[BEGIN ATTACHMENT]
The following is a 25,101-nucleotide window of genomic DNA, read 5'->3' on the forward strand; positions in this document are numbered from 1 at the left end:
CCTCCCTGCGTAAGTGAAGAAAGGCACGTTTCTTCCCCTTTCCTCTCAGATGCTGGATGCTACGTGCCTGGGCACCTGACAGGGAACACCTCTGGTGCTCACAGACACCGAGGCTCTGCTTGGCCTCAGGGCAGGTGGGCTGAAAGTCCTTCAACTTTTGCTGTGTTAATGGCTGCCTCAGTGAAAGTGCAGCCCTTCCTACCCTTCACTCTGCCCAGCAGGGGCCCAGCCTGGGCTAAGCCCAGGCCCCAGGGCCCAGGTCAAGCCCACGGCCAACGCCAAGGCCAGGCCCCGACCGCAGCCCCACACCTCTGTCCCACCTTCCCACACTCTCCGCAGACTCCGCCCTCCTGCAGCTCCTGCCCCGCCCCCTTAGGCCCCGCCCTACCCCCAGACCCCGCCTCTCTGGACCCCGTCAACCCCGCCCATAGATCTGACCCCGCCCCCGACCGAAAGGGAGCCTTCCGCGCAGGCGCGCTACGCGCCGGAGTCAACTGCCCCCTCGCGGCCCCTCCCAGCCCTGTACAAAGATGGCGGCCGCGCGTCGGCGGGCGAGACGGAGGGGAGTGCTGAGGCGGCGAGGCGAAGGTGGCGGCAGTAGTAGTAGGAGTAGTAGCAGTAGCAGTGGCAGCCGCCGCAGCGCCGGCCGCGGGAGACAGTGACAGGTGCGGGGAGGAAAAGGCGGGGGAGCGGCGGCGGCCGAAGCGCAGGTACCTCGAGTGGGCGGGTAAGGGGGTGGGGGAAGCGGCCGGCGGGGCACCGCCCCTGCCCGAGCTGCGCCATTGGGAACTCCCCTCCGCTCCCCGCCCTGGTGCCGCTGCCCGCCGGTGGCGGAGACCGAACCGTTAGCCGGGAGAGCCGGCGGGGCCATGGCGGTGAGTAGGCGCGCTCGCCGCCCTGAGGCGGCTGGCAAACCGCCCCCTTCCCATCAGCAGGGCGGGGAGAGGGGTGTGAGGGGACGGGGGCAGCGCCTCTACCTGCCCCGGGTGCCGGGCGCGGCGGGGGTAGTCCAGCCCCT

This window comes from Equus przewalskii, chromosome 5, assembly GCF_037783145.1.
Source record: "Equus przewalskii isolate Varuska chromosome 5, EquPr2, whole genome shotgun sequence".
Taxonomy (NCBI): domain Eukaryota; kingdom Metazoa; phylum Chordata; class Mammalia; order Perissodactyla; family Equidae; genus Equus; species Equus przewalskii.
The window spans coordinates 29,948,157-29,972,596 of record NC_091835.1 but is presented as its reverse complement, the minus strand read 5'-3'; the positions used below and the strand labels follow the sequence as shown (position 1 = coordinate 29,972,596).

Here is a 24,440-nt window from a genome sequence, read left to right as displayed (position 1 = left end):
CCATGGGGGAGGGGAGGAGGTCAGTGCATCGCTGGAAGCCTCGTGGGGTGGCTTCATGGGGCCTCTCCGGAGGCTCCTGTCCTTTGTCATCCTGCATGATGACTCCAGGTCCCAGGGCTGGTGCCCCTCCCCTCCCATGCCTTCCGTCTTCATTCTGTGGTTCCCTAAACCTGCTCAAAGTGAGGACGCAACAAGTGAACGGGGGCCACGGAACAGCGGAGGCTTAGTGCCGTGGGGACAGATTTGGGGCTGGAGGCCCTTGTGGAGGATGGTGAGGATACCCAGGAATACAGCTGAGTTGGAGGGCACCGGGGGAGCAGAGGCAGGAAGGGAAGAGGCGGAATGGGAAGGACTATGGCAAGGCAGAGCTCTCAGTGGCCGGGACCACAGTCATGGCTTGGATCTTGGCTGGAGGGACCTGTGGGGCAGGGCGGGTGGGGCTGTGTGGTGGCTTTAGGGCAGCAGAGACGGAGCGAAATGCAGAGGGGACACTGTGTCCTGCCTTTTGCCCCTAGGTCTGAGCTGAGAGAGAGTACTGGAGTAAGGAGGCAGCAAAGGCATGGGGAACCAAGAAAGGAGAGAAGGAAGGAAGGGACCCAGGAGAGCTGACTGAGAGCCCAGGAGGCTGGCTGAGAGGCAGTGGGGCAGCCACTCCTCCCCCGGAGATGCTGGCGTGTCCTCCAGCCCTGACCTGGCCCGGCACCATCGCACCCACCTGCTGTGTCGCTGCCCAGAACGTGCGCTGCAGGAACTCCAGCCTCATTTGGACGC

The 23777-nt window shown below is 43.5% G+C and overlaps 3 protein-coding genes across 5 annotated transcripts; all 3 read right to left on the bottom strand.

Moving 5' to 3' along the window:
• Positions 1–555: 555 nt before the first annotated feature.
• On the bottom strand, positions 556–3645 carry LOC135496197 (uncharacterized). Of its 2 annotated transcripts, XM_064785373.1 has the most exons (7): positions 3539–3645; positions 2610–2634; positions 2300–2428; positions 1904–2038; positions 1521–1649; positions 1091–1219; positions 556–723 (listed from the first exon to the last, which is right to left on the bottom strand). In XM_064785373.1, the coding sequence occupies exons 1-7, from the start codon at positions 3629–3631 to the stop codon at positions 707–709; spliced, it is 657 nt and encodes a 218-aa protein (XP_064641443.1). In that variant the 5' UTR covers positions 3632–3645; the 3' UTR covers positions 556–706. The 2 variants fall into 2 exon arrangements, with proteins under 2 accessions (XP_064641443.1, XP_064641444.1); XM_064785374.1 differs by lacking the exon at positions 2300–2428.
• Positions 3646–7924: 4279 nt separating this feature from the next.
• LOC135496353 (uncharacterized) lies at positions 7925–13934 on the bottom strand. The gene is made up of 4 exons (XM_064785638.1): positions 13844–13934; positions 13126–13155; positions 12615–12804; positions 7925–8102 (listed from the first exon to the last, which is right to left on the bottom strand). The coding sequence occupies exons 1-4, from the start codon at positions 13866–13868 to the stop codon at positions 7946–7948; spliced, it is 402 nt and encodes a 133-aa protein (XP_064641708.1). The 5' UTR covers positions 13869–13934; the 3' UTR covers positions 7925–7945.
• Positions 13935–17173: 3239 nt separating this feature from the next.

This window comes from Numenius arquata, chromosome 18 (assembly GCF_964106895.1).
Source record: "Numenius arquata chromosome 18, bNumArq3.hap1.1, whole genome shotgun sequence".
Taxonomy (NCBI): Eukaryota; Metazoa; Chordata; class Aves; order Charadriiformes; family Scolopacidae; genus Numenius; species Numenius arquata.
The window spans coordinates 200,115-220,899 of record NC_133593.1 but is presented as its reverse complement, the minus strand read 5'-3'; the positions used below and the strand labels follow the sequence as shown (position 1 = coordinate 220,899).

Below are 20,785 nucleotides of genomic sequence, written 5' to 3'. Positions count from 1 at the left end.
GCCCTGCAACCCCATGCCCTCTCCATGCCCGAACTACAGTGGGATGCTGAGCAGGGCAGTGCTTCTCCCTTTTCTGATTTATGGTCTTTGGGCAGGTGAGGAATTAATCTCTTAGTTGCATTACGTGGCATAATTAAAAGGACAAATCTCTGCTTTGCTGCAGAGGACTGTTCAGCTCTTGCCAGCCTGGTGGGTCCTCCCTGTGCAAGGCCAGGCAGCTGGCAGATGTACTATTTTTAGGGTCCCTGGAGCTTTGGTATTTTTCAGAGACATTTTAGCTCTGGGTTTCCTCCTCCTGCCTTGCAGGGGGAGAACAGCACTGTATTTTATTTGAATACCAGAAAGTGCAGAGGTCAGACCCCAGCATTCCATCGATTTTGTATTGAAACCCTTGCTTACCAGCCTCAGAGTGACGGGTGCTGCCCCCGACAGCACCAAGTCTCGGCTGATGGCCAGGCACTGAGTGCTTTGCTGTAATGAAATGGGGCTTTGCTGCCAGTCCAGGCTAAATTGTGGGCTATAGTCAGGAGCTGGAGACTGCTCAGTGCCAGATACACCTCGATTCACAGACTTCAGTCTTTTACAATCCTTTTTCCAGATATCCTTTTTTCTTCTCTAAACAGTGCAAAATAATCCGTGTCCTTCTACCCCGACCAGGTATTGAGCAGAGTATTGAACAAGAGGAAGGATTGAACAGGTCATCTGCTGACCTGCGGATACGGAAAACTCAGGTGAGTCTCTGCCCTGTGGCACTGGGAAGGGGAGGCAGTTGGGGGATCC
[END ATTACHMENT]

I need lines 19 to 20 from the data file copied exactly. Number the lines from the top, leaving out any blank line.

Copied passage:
The window spans coordinates 200,115-220,899 of record NC_133593.1 but is presented as its reverse complement, the minus strand read 5'-3'; the positions used below and the strand labels follow the sequence as shown (position 1 = coordinate 220,899).

Below are 20,785 nucleotides of genomic sequence, written 5' to 3'. Positions count from 1 at the left end.